Gough Liu, a biomedical engineer, recreated the modem Internet connection experience in the late 1990s, and recorded a video of the entire process in real time.

Those of us of a certain age) we remember how it was: the simple act of booting the computer required patience. Then you opened the phone dialer to establish the connection to the modem.

You occupied the phone line for the duration of the Internet connection and therefore prevented you from receiving or making any calls at home — cell phones did not exist back then. Also, until a few years later, there was no flat rate, so every minute of internet connection cost money.

The video begins by showing Liu’s Techway Endeavor II computer (circa 1995) booting up. The “credits” provide the basic specifications: a 100MHz Intel Pentium I CPU, 32MB RAM and a 2.6GB Fujitsu hard drive, plus a Sony 3.5-inch floppy drive and a 56k modem.

Available software includes Microsoft Windows 98 SE, Netscape Communicator 4.8 and Microsoft Internet Explorer 5.5.

Then comes the 🎶 dial sounds to connect to the Internet (with time you learned them) and in a few seconds, you are ready to start browsing at 31.2 kbps (reaching 56 kbps was not always possible due to the analog nature of the connection).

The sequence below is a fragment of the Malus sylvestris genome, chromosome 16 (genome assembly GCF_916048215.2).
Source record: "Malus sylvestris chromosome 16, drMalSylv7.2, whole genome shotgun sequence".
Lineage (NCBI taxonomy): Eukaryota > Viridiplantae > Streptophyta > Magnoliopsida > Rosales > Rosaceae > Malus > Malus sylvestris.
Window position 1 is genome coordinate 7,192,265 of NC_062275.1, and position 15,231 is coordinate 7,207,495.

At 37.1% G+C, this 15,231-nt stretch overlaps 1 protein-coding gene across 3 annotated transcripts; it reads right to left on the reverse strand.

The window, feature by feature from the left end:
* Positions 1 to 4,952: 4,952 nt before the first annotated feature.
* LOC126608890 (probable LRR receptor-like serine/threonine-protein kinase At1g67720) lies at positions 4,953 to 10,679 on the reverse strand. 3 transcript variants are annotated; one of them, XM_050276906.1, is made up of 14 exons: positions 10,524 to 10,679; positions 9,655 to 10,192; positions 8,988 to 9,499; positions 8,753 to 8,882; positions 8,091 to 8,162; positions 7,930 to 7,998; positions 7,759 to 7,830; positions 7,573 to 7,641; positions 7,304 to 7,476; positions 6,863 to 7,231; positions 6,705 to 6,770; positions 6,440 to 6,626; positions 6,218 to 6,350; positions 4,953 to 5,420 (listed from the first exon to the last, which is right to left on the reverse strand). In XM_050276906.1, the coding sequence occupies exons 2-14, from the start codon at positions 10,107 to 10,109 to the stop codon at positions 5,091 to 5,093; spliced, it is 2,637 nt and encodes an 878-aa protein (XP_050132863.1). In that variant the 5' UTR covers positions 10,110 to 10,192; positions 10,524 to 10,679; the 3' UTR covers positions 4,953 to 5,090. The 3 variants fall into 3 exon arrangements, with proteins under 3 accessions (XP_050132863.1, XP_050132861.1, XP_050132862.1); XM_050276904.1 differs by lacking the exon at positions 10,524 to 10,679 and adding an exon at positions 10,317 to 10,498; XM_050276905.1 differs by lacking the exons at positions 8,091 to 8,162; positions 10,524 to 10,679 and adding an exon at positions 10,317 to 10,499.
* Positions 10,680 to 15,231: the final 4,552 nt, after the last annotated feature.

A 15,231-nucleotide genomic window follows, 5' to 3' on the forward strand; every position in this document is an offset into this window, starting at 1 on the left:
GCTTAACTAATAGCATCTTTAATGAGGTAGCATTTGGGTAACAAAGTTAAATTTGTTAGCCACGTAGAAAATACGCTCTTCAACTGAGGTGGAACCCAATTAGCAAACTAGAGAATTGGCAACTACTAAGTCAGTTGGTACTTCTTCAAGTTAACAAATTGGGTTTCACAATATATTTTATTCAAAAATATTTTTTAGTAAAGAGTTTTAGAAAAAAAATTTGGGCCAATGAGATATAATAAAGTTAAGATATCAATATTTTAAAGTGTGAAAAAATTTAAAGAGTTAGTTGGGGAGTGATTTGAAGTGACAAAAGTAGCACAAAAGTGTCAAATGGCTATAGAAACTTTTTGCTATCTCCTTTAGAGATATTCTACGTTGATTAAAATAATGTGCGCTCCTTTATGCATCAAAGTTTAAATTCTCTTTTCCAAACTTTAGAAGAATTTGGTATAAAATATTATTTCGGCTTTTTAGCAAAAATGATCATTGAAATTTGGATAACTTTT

So the experience is similar to browsing at “full speed” with an old modem at 33.6 Kbps. For context, a current 100 Mbps connection is 100,000 Kbps — about 3,000 times faster.

 

As you can see in the video, it is not possible to visit the most modern websites directly because the changes in protocols https make it impossible to negotiate a common cipher.

Liu uses a miniProxy, which connects to the site over https, downloads the content, and returns it to Liu’s computer with all the links rewritten.

It takes a while to download a sample page of slashdot, and the status bar at the bottom provides up-to-date progress information.

As Liu explains, web browsing technology has come a long way over the years, as have html standards; things like CSS and certain types of Javascript didn’t exist in the days of Navigator, so the site loads, but it looks very different than it would today in a modern browser.

The rest of the video includes a visit to the Australian Government Bureau of Meteorology (still using http), google.com, Wikipedia, xkcd, and others, with everything loading in real time, so it takes a long time.

Downloading a 120kb executable file for a simple software update takes no less than 3 minutes and 27 seconds. The entire video will make you thank all the technological advances of the last 20 years.

LEAVE A REPLY

Please enter your comment!
Please enter your name here